Know the [Bankruptcy] Law Before Taking Action!
It was recently reported in Law360's article titled “Sanctioned Attorney Tells 9th Circ. $9B Claim Was ‘Mistake’" that a sanctioned lawyer, representing himself, argued that filing a $9 billion counterclaim against a bankruptcy trustee in violation of the “Barton” rule was simply a “mistake.” In Glasser v. Blixseth, 9th Circuit case 14-56184, attorney Christopher Conant sought reversal of U.S. District Judge Gary A. Feess’ order finding that he had filed a frivolous counterclaim. (11/1/2012 Decision, case 11-08283, Central Dist. of CA). The case is related to the long-running Montana bankruptcy of Yellowstone Mountain Club (case no. 08-61570) and others, and the efforts of the former and current bankruptcy trustees to recover on large fraudulent transfer claims against the debtor’s owner. The Barton doctrine requires the appointing court’s approval before claims may be asserted against a trustee.
In imposing sanctions against Canton, Judge Feess found that arguments against sanctions were “utterly unpersuasive,” “frivolous,” and were based on a distortion of certain case law that the Court had previously rejected, as well as a distortion of the Court’s own prior orders. (Decision, p. 33). In addition, Judge Feess emphasized that just four days prior to filing the counterclaim, Canton received an opinion in another related case dismissing the complaint for violation of the Barton doctrine, so that there was no question he was familiar with the rule. (Decision, p. 33). Judge Feess also noted the “scorched earth” tactics taken in the related litigation, and so concluded that the purpose of the counterclaim was vexation and harassment. (Decision, p. 35). Given this, it seems unlikely that the 9th Circuit will accept that filing the counterclaim was simply a mistake; indeed, Law360 quotes Circuit Judge Richard Paez as saying to Conant that “Your explanation of why you did that just makes no sense to me.”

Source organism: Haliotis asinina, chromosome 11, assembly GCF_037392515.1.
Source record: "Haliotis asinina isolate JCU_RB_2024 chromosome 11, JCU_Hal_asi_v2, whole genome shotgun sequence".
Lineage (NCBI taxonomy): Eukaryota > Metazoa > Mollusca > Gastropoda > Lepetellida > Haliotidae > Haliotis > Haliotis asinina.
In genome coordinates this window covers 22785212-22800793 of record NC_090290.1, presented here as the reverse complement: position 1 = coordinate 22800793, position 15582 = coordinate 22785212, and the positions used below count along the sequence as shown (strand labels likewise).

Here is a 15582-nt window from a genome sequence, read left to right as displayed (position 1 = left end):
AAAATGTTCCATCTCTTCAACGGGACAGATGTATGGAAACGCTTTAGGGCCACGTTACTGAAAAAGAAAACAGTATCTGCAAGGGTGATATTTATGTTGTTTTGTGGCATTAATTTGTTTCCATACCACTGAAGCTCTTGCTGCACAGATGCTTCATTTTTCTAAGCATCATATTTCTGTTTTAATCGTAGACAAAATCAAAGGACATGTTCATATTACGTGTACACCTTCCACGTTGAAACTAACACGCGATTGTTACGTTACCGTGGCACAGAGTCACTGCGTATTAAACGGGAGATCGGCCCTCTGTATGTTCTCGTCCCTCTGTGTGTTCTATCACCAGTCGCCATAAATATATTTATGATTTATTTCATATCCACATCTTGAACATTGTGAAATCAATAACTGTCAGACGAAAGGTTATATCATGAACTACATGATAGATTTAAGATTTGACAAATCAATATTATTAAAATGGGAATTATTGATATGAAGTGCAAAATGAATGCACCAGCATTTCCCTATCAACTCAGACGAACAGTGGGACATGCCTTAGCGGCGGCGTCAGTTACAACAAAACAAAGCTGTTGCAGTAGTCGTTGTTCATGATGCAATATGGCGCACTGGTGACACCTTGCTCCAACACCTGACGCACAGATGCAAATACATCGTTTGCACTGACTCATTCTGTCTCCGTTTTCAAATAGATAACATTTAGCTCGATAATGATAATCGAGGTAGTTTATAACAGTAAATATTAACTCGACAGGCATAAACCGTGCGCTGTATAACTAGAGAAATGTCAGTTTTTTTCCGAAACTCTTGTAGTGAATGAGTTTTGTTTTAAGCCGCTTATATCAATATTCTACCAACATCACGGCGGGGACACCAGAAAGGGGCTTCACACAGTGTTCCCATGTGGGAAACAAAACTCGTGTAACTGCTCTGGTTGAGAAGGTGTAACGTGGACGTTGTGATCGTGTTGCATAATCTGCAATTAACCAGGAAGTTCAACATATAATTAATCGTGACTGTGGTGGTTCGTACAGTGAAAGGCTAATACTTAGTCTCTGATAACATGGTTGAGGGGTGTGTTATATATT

From some of the opinions in the related cases, it is evident that these cases represent the extreme of misconduct. However, the saga nonetheless points out the importance of knowing unique bankruptcy laws before taking action.
Patricia B. Fugée